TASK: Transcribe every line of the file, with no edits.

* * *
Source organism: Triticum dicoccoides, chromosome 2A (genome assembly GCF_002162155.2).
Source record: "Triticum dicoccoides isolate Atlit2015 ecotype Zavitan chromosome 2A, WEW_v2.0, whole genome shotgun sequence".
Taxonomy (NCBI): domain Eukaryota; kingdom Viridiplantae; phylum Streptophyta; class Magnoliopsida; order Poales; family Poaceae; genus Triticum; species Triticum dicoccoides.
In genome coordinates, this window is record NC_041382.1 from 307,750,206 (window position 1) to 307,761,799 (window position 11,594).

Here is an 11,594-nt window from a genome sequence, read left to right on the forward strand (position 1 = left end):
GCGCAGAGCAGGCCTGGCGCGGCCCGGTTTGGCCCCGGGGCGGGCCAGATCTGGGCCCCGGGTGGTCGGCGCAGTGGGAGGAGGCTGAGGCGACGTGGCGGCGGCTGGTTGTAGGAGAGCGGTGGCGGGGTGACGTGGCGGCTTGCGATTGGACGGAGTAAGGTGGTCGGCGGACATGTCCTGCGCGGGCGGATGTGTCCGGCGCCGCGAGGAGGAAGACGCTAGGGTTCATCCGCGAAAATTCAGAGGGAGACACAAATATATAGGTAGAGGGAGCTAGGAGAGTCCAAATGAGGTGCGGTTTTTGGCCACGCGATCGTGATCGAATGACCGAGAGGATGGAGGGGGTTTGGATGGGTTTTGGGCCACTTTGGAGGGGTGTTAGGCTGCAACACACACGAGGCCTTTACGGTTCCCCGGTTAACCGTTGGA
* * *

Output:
Source organism: Triticum dicoccoides, chromosome 2A (genome assembly GCF_002162155.2).
Source record: "Triticum dicoccoides isolate Atlit2015 ecotype Zavitan chromosome 2A, WEW_v2.0, whole genome shotgun sequence".
Taxonomy (NCBI): domain Eukaryota; kingdom Viridiplantae; phylum Streptophyta; class Magnoliopsida; order Poales; family Poaceae; genus Triticum; species Triticum dicoccoides.
In genome coordinates, this window is record NC_041382.1 from 307,750,206 (window position 1) to 307,761,799 (window position 11,594).

Here is an 11,594-nt window from a genome sequence, read left to right on the forward strand (position 1 = left end):
GCGCAGAGCAGGCCTGGCGCGGCCCGGTTTGGCCCCGGGGCGGGCCAGATCTGGGCCCCGGGTGGTCGGCGCAGTGGGAGGAGGCTGAGGCGACGTGGCGGCGGCTGGTTGTAGGAGAGCGGTGGCGGGGTGACGTGGCGGCTTGCGATTGGACGGAGTAAGGTGGTCGGCGGACATGTCCTGCGCGGGCGGATGTGTCCGGCGCCGCGAGGAGGAAGACGCTAGGGTTCATCCGCGAAAATTCAGAGGGAGACACAAATATATAGGTAGAGGGAGCTAGGAGAGTCCAAATGAGGTGCGGTTTTTGGCCACGCGATCGTGATCGAATGACCGAGAGGATGGAGGGGGTTTGGATGGGTTTTGGGCCACTTTGGAGGGGTGTTAGGCTGCAACACACACGAGGCCTTTACGGTTCCCCGGTTAACCGTTGGA